Time to reassess – post-pandemic style for older women

Annabel and I recently received an email from Wendy Cecil, which gives us an insight into her interesting life and positive attitude. We thought you’d be interested to read what she has to say, particular her views on post-pandemic style for older women…

I write as a regular reader who really enjoys your on-line magazine. Even though some fashion articles can be complicated to order from Britain for shipment to my home in Toronto, Canada, that hasn’t stopped me from making some long-distance purchases. I think the two of you are terrific – honest, upbeat, cheerful and wise. You are unafraid to take on the various issues of ageing, but you do so with delightful humour and gratitude that we are still here and kicking! 

I’ll be 73 in November, am very active physically (walking about 80 miles a week) and still holding leadership positions in my community. I hope to go on being this way for some time to come – and looking at least half decent as I do so!  

As a divorcee of more than 22 years, with 3 children now in their mid to early thirties and four grandchildren 5 years old and under, I find your on-line magazine a real delight. Vogue and the other magazines I subscribed to over many years, rarely contribute to my life now as their focus does not apply to my life – even though I still love to stay current. 

Over the past 18 months the pandemic has necessitated that many of us work and socialise from home. Among my volunteer positions – including the Royal Canadian Navy, The Royal Canadian Geographical Society, the Toronto Public Library, The University of Toronto, Branksome Hall Asia School for Girls in South Korea and so on, I also each Business Ethics to first year students at the University of Toronto. My many colleagues in these different sectors and I have all found we’ve been doing everything online, so we’ve been dressing to be seen only from the waist up! When we re-open, this must change! 

But the pandemic and reduced activity has given the gift of time. So completely re-organising one’s home – and especially one’s wardrobe and clothes closet – has been a big project. We are all radically trimming things from our closets that haven’t been worn in a few years (or many years) and we are looking to see what “the new me” will want to wear when things return to normal.

Despite everything still fitting, and garments still being in good shape, it has been time to reassess. I expect many other women are in the same boat. We are two years older than we were when we last wore those clothes – so will we really want to climb back into them? Probably not! It isn’t really about fashion but rather who we want to be and how we want to look when the world re-opens…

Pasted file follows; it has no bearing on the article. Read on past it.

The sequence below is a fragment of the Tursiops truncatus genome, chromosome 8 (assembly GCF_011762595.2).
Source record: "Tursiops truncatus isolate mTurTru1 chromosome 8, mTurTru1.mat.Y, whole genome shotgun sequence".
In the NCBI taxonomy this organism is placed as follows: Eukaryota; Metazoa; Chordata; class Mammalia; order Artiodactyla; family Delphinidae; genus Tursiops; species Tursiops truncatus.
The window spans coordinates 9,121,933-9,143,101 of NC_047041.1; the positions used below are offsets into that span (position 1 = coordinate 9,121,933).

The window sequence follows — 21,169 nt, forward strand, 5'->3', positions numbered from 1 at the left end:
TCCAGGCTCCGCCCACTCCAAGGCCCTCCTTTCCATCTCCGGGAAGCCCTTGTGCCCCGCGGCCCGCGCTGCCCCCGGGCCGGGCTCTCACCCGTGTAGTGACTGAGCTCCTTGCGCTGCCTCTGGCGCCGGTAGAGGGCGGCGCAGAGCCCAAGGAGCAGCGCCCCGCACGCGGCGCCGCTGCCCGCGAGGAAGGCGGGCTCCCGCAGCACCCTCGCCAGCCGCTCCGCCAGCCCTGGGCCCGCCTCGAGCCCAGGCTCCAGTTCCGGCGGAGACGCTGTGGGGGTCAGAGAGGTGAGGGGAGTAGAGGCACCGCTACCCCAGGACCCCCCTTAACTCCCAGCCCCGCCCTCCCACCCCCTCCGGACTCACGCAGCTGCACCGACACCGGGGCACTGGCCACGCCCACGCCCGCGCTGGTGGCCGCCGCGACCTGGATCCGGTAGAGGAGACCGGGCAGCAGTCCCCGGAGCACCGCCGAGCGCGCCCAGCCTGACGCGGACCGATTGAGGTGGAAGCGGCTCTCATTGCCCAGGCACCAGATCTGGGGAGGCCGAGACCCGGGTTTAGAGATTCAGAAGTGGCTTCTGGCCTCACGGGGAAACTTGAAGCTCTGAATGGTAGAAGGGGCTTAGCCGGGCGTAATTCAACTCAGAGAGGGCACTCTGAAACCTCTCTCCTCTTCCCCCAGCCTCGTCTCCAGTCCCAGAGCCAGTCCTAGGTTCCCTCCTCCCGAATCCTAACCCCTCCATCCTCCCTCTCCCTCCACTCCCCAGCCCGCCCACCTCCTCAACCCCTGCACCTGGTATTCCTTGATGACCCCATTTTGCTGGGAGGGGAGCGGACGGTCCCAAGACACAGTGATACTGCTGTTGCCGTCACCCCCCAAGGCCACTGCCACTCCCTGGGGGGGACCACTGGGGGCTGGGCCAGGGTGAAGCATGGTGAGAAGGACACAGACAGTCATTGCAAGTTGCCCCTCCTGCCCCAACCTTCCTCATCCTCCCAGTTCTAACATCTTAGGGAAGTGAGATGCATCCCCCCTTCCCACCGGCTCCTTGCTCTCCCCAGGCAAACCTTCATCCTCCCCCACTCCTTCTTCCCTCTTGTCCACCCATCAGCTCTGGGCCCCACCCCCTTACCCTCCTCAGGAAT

I have been finding it quite personally fulfilling to do this. I’ve been giving things away like mad – and they’ve been gratefully received.

I will be thoughtful about new purchases, especially now that I’ve gone “au naturel” and allowed my grey hair to grow in. Now that a rim of silver frames my face – different colours in clothing and make-up are more flattering. Again, I know many women who have done this over the pandemic – which has been a perfect time to grow in grey hair and see how it looks. What’s more, it is so nice to be freed from the tyranny of colouring one’s hair every 6-8 weeks! Hairdressers were closed, so my daughter began cutting my shoulder length hair for me – and I love my chin-length bob now, whether swinging free or in a pony tail. Of course this is is one more thing calling for a new look – and some new clothes! 

My dearest friend – who lives in New York, is tall, slender, blonde-haired & blue eyed – of Danish background. She was an incredibly gorgeous stunner in her youth and is still quite lovely. But, whenever she frets over what to wear to an event or how she looks, I remind her that nobody is really looking all that closely at her now anyway, so she should just relax and dress to please and enjoy herself!

At our age, our primary sartorial responsibilities are 1. to avoid embarrassing our children or ourselves with our choices and 2. to look presentable enough that we can feel comfortable.

If we do that, we can smile and really mean it!  Remembering that right NOW is probably the best we will ever again look, helps a lot! We have to get over ourselves, don’t we?

Warmest regards,
Wendy

Dr. Wendy M. Cecil, CM, HonCapt(N)
Chancellor Emerita, Victoria University in the University of Toronto

More fascinating views and personal stories from guest contributors can be read here.